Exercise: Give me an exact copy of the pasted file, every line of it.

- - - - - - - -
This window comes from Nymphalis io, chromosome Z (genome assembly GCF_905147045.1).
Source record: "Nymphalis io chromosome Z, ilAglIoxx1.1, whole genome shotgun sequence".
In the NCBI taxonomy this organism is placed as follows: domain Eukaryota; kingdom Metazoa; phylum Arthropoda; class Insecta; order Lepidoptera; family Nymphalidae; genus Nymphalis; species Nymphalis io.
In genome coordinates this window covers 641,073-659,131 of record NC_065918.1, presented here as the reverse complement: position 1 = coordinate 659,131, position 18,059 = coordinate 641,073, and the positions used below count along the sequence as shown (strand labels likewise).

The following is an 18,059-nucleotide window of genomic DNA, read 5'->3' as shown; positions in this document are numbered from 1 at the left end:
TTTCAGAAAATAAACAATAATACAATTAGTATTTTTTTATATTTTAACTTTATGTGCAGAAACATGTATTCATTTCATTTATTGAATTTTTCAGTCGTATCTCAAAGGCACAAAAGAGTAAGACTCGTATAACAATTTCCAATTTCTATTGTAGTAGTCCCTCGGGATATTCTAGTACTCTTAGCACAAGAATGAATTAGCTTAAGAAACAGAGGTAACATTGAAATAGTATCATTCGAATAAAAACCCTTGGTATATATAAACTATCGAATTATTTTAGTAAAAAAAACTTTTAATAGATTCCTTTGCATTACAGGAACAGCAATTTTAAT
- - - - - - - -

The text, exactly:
This window comes from Nymphalis io, chromosome Z (genome assembly GCF_905147045.1).
Source record: "Nymphalis io chromosome Z, ilAglIoxx1.1, whole genome shotgun sequence".
In the NCBI taxonomy this organism is placed as follows: domain Eukaryota; kingdom Metazoa; phylum Arthropoda; class Insecta; order Lepidoptera; family Nymphalidae; genus Nymphalis; species Nymphalis io.
In genome coordinates this window covers 641,073-659,131 of record NC_065918.1, presented here as the reverse complement: position 1 = coordinate 659,131, position 18,059 = coordinate 641,073, and the positions used below count along the sequence as shown (strand labels likewise).

The following is an 18,059-nucleotide window of genomic DNA, read 5'->3' as shown; positions in this document are numbered from 1 at the left end:
TTTCAGAAAATAAACAATAATACAATTAGTATTTTTTTATATTTTAACTTTATGTGCAGAAACATGTATTCATTTCATTTATTGAATTTTTCAGTCGTATCTCAAAGGCACAAAAGAGTAAGACTCGTATAACAATTTCCAATTTCTATTGTAGTAGTCCCTCGGGATATTCTAGTACTCTTAGCACAAGAATGAATTAGCTTAAGAAACAGAGGTAACATTGAAATAGTATCATTCGAATAAAAACCCTTGGTATATATAAACTATCGAATTATTTTAGTAAAAAAAACTTTTAATAGATTCCTTTGCATTACAGGAACAGCAATTTTAAT